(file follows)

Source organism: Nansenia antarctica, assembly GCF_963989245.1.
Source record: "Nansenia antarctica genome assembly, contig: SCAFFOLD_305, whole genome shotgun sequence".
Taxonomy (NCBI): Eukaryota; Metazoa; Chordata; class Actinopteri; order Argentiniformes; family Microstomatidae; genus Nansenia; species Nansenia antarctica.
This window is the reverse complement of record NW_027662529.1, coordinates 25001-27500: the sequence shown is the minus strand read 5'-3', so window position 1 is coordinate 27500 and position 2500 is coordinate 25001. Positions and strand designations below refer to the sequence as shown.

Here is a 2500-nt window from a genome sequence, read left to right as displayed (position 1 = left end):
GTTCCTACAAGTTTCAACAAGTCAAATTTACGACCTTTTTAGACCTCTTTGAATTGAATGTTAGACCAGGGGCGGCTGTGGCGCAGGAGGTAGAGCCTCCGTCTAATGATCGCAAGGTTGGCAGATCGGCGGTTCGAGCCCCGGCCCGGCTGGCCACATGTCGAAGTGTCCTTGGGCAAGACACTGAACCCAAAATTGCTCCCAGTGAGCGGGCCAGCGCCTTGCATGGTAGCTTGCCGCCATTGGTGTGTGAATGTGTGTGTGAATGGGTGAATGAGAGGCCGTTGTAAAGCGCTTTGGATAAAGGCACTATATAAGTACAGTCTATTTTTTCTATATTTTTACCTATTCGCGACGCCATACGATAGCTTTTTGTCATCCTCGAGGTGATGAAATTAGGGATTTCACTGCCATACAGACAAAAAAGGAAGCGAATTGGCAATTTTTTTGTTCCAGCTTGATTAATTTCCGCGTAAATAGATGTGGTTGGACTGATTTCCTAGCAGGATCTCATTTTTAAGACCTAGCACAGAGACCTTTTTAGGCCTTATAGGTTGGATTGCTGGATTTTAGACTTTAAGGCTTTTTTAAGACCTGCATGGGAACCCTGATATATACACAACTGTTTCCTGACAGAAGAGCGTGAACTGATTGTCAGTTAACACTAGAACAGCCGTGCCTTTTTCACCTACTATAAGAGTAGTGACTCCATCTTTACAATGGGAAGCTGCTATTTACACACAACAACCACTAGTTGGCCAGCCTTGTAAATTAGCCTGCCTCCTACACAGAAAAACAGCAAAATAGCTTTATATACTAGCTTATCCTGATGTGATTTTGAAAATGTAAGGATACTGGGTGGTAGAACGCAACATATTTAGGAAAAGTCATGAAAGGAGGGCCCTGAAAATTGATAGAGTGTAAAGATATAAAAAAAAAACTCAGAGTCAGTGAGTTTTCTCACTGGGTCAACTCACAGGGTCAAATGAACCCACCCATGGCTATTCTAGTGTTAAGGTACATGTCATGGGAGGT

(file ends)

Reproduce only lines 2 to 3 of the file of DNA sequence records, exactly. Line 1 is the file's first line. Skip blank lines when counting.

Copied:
Source record: "Nansenia antarctica genome assembly, contig: SCAFFOLD_305, whole genome shotgun sequence".
Taxonomy (NCBI): Eukaryota; Metazoa; Chordata; class Actinopteri; order Argentiniformes; family Microstomatidae; genus Nansenia; species Nansenia antarctica.